Published March 3rd 1997 by Candlewick

Published August 4th 1999 by Candlewick

Published September 23rd 2002 by Candlewick

Published September 12th 2006 by Candlewick Press

Published October 14th 2008 by Candlewick Press

Anderson's book covers feature more faces than Bray's do, though there are plenty of bodies found on Bray's covers. Interestingly, most of Anderson's covers are graphic or illustrated, while Bray's are more photographic. The subjects could have been modeled. (Even the cow looks real.) As with last month's face off, the female author's covers feature mostly female bodies.

Another comparison to make: the representation of history on the historical fiction jackets. Anderson's Octavian Nothing (volumes one and two) covers provide more clues as to the period through the clothes and articles like the mask that Octavian is wearing. Even the muted colors contribute to that feeling. The subjects of Bray's Gemma Doyle series are wearing old-fashioned clothes, but the level of brightness and clarity gives them a more modern feel, in my opinion. These aspects were most likely considered when the publishers were looking at the appeal to prospective readers, but that begs the question of why? Wouldn't young girls be interested in the same story if they saw more cloaks, more artifacts that represented the period of the story on the cover?

In general, Anderson's covers have a lot more details to catch a reader's eye. But, maybe the reasoning is simply related to the audience: girls are usually more avid readers, while boys tend to be more reluctant readers. Publishers don't have to work as hard to entice a girl to open a book. Could the answer be so simple?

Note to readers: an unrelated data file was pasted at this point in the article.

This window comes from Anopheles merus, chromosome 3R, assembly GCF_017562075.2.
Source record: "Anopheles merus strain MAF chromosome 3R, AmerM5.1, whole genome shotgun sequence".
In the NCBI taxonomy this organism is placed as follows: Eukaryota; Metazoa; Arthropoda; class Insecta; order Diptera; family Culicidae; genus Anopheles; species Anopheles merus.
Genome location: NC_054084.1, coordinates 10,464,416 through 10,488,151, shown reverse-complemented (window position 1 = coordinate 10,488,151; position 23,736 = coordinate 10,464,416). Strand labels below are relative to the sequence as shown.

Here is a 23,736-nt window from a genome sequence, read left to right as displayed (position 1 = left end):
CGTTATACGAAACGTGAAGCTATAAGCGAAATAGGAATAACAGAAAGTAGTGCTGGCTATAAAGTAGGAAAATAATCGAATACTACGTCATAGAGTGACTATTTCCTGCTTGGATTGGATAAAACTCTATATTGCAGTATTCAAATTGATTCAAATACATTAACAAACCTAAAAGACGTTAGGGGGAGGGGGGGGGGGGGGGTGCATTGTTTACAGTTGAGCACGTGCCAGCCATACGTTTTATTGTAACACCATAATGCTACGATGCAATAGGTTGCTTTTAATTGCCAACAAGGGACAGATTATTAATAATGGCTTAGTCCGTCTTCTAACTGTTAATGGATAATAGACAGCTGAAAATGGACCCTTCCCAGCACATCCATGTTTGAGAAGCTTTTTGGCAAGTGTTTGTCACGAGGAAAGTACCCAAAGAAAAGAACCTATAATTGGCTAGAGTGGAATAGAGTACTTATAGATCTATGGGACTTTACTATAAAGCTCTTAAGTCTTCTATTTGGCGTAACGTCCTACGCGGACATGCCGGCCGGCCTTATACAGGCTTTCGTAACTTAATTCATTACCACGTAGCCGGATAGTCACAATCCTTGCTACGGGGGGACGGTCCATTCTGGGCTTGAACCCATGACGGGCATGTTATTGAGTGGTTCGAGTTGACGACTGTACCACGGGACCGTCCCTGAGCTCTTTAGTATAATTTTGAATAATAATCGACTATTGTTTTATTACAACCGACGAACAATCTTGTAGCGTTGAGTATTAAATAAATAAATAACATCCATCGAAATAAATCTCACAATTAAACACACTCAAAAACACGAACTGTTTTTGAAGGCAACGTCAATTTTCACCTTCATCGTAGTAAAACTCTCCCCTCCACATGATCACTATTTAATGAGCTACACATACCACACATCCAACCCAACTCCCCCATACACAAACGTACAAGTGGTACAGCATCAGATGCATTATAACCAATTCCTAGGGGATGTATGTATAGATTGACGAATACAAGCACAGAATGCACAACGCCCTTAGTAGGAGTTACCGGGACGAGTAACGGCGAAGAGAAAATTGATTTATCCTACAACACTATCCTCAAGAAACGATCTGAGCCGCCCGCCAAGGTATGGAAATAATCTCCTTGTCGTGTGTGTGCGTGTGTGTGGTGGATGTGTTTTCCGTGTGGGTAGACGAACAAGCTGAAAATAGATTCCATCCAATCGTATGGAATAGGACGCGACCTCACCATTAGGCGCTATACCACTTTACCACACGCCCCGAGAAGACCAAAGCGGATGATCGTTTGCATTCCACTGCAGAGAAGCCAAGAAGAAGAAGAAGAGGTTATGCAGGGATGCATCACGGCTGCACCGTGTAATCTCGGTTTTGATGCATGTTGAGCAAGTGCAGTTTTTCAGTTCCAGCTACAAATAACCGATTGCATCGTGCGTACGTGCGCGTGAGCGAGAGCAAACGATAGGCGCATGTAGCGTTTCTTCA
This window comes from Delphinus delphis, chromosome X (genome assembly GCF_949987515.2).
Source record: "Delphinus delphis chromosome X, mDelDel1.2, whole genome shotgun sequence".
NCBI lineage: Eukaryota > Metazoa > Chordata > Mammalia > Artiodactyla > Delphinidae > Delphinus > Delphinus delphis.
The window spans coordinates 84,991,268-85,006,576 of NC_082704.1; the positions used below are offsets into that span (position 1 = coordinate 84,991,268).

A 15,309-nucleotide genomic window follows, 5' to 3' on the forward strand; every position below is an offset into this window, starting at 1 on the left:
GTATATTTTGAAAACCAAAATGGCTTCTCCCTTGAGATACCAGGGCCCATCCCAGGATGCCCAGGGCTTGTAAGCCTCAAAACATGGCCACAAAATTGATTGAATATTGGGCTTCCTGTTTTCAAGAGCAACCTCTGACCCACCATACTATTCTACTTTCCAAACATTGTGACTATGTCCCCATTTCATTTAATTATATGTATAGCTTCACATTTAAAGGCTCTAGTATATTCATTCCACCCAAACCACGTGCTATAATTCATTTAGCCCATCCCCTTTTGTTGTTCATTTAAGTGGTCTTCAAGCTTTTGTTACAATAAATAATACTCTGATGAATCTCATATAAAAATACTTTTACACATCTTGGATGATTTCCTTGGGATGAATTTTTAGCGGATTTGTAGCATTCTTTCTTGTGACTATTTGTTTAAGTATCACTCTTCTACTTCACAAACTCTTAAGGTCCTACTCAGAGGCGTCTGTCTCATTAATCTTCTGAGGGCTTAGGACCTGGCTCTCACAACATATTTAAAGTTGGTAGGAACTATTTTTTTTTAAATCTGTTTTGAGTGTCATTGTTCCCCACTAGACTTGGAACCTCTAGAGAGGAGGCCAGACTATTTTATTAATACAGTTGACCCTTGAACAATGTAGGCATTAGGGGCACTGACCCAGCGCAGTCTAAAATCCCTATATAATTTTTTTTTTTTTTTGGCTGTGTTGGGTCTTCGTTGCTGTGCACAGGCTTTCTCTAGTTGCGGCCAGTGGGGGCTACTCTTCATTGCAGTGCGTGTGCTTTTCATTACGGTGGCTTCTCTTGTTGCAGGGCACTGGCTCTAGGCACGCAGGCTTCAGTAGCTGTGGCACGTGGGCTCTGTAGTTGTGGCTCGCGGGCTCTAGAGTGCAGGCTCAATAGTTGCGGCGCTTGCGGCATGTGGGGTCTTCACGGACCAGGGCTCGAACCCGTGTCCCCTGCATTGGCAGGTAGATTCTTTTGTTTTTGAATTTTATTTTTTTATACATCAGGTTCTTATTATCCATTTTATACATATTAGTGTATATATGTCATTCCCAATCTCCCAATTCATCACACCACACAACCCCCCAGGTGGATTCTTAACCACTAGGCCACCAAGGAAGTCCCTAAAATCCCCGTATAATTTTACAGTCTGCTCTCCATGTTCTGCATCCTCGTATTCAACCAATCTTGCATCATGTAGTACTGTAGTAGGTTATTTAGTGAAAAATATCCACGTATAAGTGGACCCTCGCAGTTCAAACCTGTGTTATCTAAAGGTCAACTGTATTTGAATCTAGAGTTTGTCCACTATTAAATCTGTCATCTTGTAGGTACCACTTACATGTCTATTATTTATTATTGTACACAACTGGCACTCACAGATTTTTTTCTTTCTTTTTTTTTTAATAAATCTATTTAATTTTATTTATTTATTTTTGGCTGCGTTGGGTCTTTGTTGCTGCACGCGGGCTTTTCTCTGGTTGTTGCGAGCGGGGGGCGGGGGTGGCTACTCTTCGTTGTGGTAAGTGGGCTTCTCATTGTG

Monday, March 26, 2012

They're Entitled

Life: An Exploded Diagram
by Mal Peet
(UK Edition, Walker, 2011)
 When the title is the cover . . . for the most part . . .
Extra Yarn by Mac Barnett,
illus. by Jon Klassen
(HarperCollins, March 2012)
Forgotten by Cat Patrick
(Little, Brown, 2011)

Just a Second by Steve Jenkins
(Houghton Mifflin, 2011)

My Name Is Mina by David Almond
(Delacorte, 2011)

The New Kid by Mavis Jukes
(Knopf, 2011)

Lost in the Toy Museum by David Lucas
(Walker, 2011)

Wednesday, March 14, 2012

A Touch Of Irish

To get us in the mood for Saturday's focus on Irish culture, here are a few covers from the Emerald Isle.

 Sally Go Round the Stars
by Sarah Webb and Steve McCarthy, with Claire Ranson (O'Brien Press, 2011)

There's a variety of interesting covers to be found at the publishers Little Island. Here's a sample:

 (Little Island, 2012)

(Little Island, 2011) 

by Elizabeth O'Hara
(Little Island, 2011)

by Mark O'Sullivan
(Little Island, 2010)

Let St. Patrick's Day be an excuse to have a look at some more Irish books. I'm sure you'll like what you see. Slainte!

Monday, March 5, 2012

Attitude and Elastic

The Mighty Miss Malone
by Christopher Paul Curtis
Wendy Lamb Books, 2012
The girl on this cover spends no time feeling sorry for herself. She is not to be trifled with. This girl isn't afraid to break the rules, if it means doing the right thing. She talks back to adults and knows more about life than most girls her age. She is eternally optimistic, strong and resilient. Can't you tell?

I wrote that having not yet read this novel, and with only a scant idea of the book's premise. I wrote it before reading this lukewarm-at-best review by Betsy Bird at the Fuse #8 Production blog. Apparently, Deza isn't quite as take-charge as the cover image suggests.